Let’s Write A YA Novel – Part 5 (Writing is Rewriting)

Are you finished? Holy shit, you are? Well break out the pre-typed agent template e-mails, ‘cos it’s time to go and query that manuscript!

Oh, wait. Hold on. That’s a first draft. You haven’t…you haven’t re-written it? Not even once?

Huh. This is awkward.

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Let’s Write a YA Novel – Part 4 (The 20,000 Word Hump)

PRE-BLOG POST ANNOUNCEMENT: Castor is now available for pre-order from Harmony Ink. So go pre-order it! You know, if you want to. I guess you could also wait for it to come out and get the Amazon preview thing before paying any money. That’s a good strategy. I do that all the time.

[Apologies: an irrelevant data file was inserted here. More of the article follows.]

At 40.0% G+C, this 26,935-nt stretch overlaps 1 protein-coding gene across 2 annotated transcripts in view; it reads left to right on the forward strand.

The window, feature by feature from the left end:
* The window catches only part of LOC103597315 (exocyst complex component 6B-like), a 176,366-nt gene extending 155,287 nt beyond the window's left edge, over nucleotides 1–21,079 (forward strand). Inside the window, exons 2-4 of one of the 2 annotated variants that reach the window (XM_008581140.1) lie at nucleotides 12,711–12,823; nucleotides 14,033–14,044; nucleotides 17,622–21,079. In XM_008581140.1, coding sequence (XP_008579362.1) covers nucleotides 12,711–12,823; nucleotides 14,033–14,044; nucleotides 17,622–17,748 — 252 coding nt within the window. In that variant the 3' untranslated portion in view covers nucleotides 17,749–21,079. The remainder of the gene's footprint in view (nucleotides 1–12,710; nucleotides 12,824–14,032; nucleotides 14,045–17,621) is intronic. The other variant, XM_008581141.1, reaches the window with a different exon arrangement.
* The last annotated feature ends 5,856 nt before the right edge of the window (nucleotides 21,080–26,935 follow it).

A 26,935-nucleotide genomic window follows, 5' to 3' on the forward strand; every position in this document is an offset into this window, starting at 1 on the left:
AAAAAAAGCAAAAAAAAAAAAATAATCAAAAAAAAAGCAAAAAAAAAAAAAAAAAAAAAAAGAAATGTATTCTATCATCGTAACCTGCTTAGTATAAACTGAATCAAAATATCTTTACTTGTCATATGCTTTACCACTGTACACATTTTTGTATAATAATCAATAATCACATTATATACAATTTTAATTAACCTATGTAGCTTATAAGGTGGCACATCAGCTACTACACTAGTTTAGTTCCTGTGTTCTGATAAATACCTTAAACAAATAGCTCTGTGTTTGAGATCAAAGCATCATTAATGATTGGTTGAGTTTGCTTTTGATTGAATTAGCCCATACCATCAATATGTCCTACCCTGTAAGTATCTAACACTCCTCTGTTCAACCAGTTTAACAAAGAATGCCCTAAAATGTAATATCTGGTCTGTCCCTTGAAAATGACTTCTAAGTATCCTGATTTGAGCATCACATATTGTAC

(I’d really like it if you pre-ordered it though.)

And now on to the blog post!

I have a strong suspicion that most published authors start a greater number of novels than they ever finish. There are probably exceptions, from the hyper-productive bestsellers who can turn out a new installment of a series in a matter of months to the labor-of-love types who work on the same book for a decade, but that particular maxim is certainly true for the authors I know.